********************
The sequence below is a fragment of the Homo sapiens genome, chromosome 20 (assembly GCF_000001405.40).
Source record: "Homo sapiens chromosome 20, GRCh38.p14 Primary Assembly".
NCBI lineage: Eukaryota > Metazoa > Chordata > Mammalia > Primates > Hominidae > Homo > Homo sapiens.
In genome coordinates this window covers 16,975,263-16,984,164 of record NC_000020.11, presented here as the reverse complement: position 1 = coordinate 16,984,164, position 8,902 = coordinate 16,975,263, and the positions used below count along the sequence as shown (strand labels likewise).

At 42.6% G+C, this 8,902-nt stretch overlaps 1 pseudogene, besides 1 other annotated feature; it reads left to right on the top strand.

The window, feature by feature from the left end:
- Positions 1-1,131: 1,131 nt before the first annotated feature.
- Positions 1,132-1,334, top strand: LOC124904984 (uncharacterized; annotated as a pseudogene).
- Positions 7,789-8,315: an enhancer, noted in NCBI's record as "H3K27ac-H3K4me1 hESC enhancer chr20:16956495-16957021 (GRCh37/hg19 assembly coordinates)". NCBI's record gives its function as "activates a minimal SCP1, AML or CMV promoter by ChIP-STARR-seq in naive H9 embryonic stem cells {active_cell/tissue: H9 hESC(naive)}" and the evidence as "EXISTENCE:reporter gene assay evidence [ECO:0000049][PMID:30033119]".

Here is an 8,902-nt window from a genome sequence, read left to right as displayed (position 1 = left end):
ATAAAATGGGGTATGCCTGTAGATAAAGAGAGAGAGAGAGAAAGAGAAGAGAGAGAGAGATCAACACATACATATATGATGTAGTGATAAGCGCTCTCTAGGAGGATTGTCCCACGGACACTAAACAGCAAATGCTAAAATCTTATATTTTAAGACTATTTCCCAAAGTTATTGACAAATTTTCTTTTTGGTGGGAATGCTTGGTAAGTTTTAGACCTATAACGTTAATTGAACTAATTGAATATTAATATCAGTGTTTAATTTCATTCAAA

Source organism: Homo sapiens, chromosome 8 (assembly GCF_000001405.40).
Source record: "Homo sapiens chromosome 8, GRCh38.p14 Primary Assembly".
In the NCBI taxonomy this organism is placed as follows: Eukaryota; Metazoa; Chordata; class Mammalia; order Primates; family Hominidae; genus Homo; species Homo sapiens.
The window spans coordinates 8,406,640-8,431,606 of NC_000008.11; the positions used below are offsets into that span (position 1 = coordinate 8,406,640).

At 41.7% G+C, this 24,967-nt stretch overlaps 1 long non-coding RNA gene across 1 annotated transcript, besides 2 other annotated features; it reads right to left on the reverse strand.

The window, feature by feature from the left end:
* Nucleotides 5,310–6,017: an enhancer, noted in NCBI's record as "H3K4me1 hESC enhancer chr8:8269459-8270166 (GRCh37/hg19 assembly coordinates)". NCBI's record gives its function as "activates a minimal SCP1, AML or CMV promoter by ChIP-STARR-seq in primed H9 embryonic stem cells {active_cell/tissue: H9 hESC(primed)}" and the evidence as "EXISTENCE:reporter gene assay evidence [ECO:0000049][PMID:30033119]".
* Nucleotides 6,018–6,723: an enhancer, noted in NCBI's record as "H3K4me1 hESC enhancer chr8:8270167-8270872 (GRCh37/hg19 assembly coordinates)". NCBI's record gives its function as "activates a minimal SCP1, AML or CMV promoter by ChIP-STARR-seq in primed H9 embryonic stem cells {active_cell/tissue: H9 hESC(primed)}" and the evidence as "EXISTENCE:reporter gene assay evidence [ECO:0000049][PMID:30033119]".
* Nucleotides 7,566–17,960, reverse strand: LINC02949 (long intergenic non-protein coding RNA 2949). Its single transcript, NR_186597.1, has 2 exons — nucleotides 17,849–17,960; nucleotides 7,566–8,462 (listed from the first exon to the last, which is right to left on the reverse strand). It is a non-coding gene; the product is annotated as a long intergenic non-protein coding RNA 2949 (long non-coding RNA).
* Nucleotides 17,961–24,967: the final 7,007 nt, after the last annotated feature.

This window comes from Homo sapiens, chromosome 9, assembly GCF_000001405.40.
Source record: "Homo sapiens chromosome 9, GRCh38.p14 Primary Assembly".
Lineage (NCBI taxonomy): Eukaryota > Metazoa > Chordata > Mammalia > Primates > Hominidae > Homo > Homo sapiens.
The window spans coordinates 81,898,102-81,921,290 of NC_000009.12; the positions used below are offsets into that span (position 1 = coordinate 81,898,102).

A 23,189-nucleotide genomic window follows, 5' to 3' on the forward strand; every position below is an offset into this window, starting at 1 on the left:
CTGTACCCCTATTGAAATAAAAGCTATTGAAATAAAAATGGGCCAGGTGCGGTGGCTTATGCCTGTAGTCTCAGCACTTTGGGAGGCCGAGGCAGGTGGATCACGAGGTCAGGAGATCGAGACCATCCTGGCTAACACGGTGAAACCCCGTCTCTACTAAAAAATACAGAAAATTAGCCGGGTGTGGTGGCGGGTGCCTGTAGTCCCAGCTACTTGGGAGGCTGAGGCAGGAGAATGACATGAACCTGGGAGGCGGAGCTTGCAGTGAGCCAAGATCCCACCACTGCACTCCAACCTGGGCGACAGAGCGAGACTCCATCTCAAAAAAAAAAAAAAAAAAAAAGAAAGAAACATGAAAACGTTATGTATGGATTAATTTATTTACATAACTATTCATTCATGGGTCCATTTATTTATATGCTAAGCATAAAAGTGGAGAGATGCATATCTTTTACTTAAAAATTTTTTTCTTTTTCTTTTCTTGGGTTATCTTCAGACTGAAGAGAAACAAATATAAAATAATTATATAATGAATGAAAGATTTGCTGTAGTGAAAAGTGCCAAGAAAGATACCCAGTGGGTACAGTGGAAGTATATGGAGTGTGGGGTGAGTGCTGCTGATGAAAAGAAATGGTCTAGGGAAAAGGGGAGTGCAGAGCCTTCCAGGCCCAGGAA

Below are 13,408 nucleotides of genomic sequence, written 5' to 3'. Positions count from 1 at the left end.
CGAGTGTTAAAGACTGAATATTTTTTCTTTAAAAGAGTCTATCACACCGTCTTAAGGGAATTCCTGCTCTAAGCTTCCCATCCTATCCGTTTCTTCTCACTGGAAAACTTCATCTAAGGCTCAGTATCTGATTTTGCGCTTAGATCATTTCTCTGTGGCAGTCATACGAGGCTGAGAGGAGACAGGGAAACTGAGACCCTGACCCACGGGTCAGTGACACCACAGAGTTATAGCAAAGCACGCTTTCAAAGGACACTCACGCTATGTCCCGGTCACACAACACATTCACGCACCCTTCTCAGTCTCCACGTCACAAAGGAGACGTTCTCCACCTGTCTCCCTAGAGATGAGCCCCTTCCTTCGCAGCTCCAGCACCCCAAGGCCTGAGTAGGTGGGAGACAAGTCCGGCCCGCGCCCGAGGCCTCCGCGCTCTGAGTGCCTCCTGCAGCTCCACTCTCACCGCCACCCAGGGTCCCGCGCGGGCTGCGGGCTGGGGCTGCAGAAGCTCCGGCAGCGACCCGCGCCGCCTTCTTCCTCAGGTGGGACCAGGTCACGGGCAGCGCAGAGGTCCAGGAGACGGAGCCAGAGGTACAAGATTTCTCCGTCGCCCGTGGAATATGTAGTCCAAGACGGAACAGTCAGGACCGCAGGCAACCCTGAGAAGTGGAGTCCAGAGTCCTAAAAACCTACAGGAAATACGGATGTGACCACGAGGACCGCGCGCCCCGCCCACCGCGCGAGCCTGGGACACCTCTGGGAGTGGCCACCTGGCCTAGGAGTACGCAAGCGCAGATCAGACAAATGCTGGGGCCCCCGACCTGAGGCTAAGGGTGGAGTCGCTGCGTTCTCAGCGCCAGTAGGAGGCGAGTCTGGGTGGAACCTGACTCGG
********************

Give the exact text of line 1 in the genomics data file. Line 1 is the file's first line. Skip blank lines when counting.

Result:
The sequence below is a fragment of the Homo sapiens genome, chromosome 20 (assembly GCF_000001405.40).